Emma Brown of the Washington Post explains that DC test scores in math reached a historic high point because of a decision by DC officials.

But the math gains officials reported were the result of a quiet decision to score the tests in a way that yielded higher scores even though D.C. students got far fewer math questions correct than in the year before.

The decision was made after D.C. teachers recommended a new grading scale — which would have held students to higher standards on tougher math tests — and after officials reviewed projections that the new scale would result in a significant decline in math proficiency rates.

Instead, city officials chose to discard the new grading approach and hold students to a level of difficulty similar to previous years’, according to city officials as well as e-mails and documents obtained by The Washington Post.
Brown writes:In the District, the discarded grading scale would have yielded a mixed picture of achievement on the 2013 tests. The reading proficiency rate would have been 6.6 points higher than was reported in 2012, but math would have been 3.6 points lower.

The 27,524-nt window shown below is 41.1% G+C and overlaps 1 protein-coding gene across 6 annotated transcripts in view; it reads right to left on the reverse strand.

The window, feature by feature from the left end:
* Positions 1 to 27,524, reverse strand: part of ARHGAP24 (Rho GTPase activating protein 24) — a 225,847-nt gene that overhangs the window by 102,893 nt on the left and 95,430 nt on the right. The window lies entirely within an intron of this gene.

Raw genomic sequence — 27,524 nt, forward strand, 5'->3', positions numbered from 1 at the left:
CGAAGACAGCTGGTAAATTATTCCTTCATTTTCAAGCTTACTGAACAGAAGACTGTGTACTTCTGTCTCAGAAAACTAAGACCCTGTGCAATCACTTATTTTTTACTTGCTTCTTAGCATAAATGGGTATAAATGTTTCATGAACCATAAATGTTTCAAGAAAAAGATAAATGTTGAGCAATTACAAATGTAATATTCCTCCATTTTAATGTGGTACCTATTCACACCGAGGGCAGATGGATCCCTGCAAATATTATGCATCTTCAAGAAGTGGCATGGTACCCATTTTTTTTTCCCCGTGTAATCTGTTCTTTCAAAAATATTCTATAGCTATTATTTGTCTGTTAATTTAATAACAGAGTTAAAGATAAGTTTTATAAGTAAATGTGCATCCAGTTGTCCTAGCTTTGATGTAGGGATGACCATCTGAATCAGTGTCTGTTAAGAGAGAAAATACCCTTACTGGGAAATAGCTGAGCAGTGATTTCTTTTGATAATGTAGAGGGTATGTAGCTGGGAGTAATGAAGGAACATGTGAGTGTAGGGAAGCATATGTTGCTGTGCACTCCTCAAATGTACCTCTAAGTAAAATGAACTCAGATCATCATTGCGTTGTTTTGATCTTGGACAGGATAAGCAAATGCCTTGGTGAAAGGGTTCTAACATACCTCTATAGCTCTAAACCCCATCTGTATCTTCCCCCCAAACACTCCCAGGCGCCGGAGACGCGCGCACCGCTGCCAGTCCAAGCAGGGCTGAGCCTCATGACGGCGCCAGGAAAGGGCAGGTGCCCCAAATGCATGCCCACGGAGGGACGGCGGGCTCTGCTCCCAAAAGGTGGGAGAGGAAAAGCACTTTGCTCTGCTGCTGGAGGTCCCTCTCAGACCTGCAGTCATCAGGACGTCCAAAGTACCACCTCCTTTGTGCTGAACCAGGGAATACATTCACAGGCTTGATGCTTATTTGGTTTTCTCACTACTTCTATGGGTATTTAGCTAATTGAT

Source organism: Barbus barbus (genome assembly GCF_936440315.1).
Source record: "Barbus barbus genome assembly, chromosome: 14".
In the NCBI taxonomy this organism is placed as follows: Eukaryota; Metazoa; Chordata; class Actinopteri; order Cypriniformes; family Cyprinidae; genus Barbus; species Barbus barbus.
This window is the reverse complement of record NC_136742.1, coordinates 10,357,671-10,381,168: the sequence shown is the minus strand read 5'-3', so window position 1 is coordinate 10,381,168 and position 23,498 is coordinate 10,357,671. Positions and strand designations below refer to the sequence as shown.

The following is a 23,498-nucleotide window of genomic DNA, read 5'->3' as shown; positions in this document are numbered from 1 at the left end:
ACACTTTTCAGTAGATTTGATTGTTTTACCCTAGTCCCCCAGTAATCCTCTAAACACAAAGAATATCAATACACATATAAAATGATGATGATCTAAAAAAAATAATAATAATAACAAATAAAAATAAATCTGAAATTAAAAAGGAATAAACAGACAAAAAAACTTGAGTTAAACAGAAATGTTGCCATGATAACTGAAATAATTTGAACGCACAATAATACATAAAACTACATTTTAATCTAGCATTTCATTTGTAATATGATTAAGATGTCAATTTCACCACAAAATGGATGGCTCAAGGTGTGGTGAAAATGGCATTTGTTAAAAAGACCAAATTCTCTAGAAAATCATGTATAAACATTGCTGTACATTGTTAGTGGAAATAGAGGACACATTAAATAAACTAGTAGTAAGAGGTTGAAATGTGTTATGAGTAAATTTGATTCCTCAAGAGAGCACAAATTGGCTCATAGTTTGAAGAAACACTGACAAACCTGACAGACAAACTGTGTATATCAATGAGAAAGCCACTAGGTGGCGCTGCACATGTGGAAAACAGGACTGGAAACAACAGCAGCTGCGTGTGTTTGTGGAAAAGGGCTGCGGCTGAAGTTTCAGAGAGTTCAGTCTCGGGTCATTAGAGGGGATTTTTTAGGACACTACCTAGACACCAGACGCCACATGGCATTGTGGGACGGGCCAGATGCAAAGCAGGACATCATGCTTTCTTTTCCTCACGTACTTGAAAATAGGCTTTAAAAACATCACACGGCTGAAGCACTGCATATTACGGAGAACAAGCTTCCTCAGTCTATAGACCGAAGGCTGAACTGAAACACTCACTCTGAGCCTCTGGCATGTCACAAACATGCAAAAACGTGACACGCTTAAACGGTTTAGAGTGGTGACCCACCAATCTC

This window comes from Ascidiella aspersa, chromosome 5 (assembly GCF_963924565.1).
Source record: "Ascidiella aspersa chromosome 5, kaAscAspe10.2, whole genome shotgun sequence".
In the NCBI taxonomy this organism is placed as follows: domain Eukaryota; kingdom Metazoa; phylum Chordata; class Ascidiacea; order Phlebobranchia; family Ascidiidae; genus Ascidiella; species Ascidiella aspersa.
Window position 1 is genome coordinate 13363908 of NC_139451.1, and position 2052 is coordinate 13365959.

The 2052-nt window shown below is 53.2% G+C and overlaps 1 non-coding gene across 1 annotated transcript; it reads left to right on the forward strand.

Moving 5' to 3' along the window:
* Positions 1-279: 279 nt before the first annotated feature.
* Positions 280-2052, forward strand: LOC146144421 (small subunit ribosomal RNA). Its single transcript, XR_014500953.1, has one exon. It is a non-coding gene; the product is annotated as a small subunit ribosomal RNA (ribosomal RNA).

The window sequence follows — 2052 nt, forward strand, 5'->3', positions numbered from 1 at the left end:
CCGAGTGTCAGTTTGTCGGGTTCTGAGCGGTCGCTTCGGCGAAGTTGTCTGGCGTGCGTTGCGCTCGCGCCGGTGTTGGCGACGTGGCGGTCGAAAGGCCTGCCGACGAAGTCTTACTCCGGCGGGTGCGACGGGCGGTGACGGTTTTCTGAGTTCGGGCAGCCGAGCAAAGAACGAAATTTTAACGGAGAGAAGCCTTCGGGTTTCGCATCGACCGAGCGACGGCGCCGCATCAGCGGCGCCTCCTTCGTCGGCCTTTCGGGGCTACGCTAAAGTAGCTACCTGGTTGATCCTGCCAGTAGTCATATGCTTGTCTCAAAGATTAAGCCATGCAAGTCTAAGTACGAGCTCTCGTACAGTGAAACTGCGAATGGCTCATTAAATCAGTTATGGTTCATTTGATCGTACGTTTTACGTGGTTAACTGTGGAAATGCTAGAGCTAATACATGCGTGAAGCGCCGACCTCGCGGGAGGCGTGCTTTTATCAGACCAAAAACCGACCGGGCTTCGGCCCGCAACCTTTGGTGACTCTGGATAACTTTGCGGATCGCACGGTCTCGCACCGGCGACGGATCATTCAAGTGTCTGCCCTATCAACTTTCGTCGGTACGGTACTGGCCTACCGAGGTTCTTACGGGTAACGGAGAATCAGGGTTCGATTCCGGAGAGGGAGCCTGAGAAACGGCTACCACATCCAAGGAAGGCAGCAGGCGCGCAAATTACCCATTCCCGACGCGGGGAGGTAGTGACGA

The choice that D.C. officials faced suggests that proficiency rates — which are used to make employment and pay decisions for teachers and principals and to judge the city’s efforts to improve public education — are as much a product of policymakers’ decisions as they are of student performance.

The lesson in this episode is not that DC officials are not to be trusted, but that the scoring of tests is a matter of human judgment, not science.

The human judgment may be based on political considerations. Or not.

But we must stop believing that standardized tests are a scientific measure, like a barometer or a thermometer.

It is human beings who decide where the passing mark should be.

They may decide to make it easier or harder to pass.

But it is not science. It is human judgment.

Test scores are the result of subjective judgment, not objective measures.